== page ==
As someone who has traveled around the Middle East a lot over the years. I think it's an accurate description that most of us just focus in on the violence, the extremism, the anti-American aspect, but there's so much more.
MACFARQUHAR: I think so. And I mean, I've spent 20 years covering the region or writing about it. And you know, I go back to the wars, the first Gulf War, the various uprisings in the occupied territories, the invasion of Iraq. And I just sort of feel like there's this litany of violence that leaves the impression that the whole region is sort of masked gunmen or, you know, veiled women who would say rescue me if they could talk.
And I think that we need to look at it in the less monochromatic fashion. And so I talk about the most famous chef in Lebanon. I talk about a devout Muslim woman who's got a cable show that talks about sex therapy. She's a sex therapist. I talk about Fehruz (ph) is the most...
BLITZER: Stories we wouldn't normally read about or hear about, see on television. And that's what this book is all about.
Is it fair to say that the -- from the women's perspective, as far as women in the Muslim and the Arab world, is the situation getting better or worse right now from the West's perspective?
MACFARQUHAR: I think there's a, you know, there's sort of a conservative resurgence which makes women want to veil their hair and things like that. But I also think that with globalization, seeing women's rights in the rest of the world, that women in the Arab world are being much more outspoken about demanding their rights. And they're also getting much more educated. And so they are finding that they can push against the system to get, you know, a broader role.
BLITZER: The -- reaching out that President Obama has done since taking office, giving an interview to al Arabiya, delivering videos, for example, to the Iranians, is that going to pay off?
MACFARQUHAR: You know, it's a long term effort. And I think it's good that, you know, the fault other presidents made, including President Clinton and President Bush is they waited too long into their terms to try and engage. And he's starting right from the beginning and saying I'm going to listen and I'm going to try and help, you know, people who are poor and lack opportunity.
And I think that the change in tone is important.
BLITZER: I interviewed Shimon Peres, the president of Israel. Is there any hope that this Israeli-Palestinian peace process can get back on track?
MACFARQUHAR: I mean, I think everyone in the region wants it. And I think certainly people on both sides want it. It's just trying to get the two political sides to negotiate. And they're kind of far apart at the moment.
BLITZER: So what does the United States need to do to make - to get them going at least, in order to achieve some sort of deal the way the Israelis did with the Egyptians, later with the Jordanians? Clearly, there's an opportunity, but it seems so desperate.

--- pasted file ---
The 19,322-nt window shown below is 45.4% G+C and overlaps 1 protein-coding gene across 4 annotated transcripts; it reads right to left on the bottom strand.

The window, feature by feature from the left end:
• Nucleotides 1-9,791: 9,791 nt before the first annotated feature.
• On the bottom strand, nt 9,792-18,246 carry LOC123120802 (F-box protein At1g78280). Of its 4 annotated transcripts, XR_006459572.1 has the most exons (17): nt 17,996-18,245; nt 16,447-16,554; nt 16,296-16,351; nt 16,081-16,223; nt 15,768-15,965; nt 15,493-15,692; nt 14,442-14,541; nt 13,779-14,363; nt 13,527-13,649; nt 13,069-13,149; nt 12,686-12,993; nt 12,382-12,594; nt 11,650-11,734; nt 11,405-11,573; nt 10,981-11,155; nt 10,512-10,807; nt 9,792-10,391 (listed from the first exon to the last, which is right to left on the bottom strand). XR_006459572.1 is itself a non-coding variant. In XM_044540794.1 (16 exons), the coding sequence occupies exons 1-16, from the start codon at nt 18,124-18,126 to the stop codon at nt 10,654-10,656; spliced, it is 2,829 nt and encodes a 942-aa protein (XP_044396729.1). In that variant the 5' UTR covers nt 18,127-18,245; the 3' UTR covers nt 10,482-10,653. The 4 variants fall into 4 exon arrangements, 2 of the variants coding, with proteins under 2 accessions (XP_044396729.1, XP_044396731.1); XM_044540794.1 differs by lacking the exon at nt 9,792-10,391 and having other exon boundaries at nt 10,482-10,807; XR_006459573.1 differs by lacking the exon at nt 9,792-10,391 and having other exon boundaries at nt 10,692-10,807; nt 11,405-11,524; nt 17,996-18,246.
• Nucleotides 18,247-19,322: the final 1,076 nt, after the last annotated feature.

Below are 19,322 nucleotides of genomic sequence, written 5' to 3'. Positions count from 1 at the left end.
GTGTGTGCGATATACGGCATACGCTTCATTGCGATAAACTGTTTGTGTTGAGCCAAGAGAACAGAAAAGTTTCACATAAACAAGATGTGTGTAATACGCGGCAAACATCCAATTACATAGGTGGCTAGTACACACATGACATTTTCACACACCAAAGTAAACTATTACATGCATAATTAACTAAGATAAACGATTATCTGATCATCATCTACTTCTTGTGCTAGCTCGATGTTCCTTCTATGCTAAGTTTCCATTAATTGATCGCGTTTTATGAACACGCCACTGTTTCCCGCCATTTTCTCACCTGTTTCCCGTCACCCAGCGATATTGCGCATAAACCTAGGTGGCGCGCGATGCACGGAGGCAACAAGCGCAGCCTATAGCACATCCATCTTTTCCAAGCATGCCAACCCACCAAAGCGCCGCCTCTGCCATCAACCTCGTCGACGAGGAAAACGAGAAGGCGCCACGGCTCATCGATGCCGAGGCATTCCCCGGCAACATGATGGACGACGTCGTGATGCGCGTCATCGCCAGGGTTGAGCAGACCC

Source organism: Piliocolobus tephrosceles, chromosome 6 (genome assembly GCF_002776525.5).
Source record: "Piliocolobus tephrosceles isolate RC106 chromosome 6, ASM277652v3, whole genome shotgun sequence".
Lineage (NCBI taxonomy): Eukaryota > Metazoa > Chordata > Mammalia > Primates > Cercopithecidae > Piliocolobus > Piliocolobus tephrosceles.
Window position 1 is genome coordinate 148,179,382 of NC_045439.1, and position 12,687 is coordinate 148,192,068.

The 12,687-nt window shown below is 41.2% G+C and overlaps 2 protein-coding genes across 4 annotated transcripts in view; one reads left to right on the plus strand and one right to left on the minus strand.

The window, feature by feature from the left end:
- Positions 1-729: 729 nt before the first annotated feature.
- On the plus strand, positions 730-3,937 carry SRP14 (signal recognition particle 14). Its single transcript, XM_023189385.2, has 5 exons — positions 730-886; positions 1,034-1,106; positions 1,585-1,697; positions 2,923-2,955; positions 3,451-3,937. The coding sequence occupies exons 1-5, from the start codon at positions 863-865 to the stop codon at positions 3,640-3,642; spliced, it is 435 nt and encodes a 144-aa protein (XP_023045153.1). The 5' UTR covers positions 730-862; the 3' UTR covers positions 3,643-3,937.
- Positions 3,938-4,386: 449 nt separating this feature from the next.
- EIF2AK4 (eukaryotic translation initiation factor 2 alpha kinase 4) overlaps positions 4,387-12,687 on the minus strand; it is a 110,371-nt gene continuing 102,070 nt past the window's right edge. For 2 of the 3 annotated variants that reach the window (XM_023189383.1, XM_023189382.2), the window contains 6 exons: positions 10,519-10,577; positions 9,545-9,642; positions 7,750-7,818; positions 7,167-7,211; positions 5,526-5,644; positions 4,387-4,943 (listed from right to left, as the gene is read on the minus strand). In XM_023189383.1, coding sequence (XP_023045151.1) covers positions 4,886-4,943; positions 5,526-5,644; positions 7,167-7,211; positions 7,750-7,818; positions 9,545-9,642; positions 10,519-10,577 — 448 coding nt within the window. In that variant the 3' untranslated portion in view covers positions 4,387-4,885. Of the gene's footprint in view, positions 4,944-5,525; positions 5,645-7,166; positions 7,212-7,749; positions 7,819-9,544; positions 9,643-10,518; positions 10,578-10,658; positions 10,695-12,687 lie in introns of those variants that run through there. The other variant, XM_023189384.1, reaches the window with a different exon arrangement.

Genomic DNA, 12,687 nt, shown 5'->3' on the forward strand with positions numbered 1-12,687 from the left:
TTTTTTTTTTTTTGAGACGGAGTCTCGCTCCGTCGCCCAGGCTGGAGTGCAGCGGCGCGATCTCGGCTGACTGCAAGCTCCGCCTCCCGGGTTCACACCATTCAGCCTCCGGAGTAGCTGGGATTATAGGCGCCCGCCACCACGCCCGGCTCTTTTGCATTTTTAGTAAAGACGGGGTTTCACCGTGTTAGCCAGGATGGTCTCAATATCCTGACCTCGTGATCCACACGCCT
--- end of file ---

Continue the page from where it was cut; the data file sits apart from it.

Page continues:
MACFARQUHAR: I think in the United States push is on both sides that the move would be popular among the people in the region. And I think that's what you have to keep your eye on. You know, you have to keep your eye on what the people want.
BLITZER: And so the balancing act from the U.S. is what?
MACFARQUHAR: I think the balancing act from the U.S. is listening to both sides and trying to find common ground where they can create a peace plan. I mean, they've reached the outline so many times. They've come close so many times with Syria. They've come close with the Palestinians. And I think it just needs to, you know, they need to push both sides, both governments.
BLITZER: So there's an opportunity that has to be exploited and exploited well. Neil, thanks very much for coming in. You're still covering United Nations, right?
MACFARQUHAR: I am, yes. BLITZER: Neil Macfarquhar is the U.N. correspondent for "The New York Times," also the author of "The Media Relations Department of Hezbollah Wishes You a Happy Birthday." Thanks very much.
MACFARQUHAR: Thank you.
BLITZER: California's First Lady Maria Shriver brings a personal story to television, her dad, Sergeant Shriver's struggle with Alzheimer's disease and how the illness has affected her family and other families.
And an unlikely trio meets with President Obama over at the White House. One of this week's hot shots.
(BEGIN VIDEO CLIP)
UNIDENTIFIED MALE: See, I told you my wife right now is Praise.
UNIDENTIFIED FEMALE: Your wife is - well, who do you think I am?
UNIDENTIFIED MALE: Well, let me see. I don't know.
UNIDENTIFIED FEMALE: You don't know? I am your wife.
UNIDENTIFIED MALE: Are you really?
UNIDENTIFIED FEMALE: Uh-huh.
(END VIDEO CLIP)
BLITZER: What a power line scene. It's from the four-part HBO documentary, "The Alzheimer's Project". For co executive producer Maria Shriver, it was a labor of true love. Her dad Sergeant Shriver suffers from Alzheimer's and no longer even recognizes his own daughter. The First Lady of California is here to talk about this with us. Maria, thanks so much for coming in, but more importantly, thanks so much for doing this documentary on HBO.
Tell us how it started? What made you decide you wanted to really do this and talk so personally and openly about your dad's Alzheimer's?
MARIA SHRIVER, CALIFORNIA FIRST LADY: Well, Wolf, I wrote a book in 2004 for children called "What's Happening to Grandpa?" And I approached HBO at that time. And they didn't think the time was right to do the subject, not enough people were talking about it, not enough people had been diagnosed.
And then about two years ago, Sheila Evans whom I've tried to work with on and off for many years called me and said I think the time is right now. The numbers are ballooning. People are really interested. There's a major federal study underway. And we want to do it in a big way. Will you be involved? And I was thrilled, because I knew I could tell just by the way people come up to me that the numbers were changing. And I thought it would be a great television event and that people would be interested in the subject.
BLITZER: How is your father doing?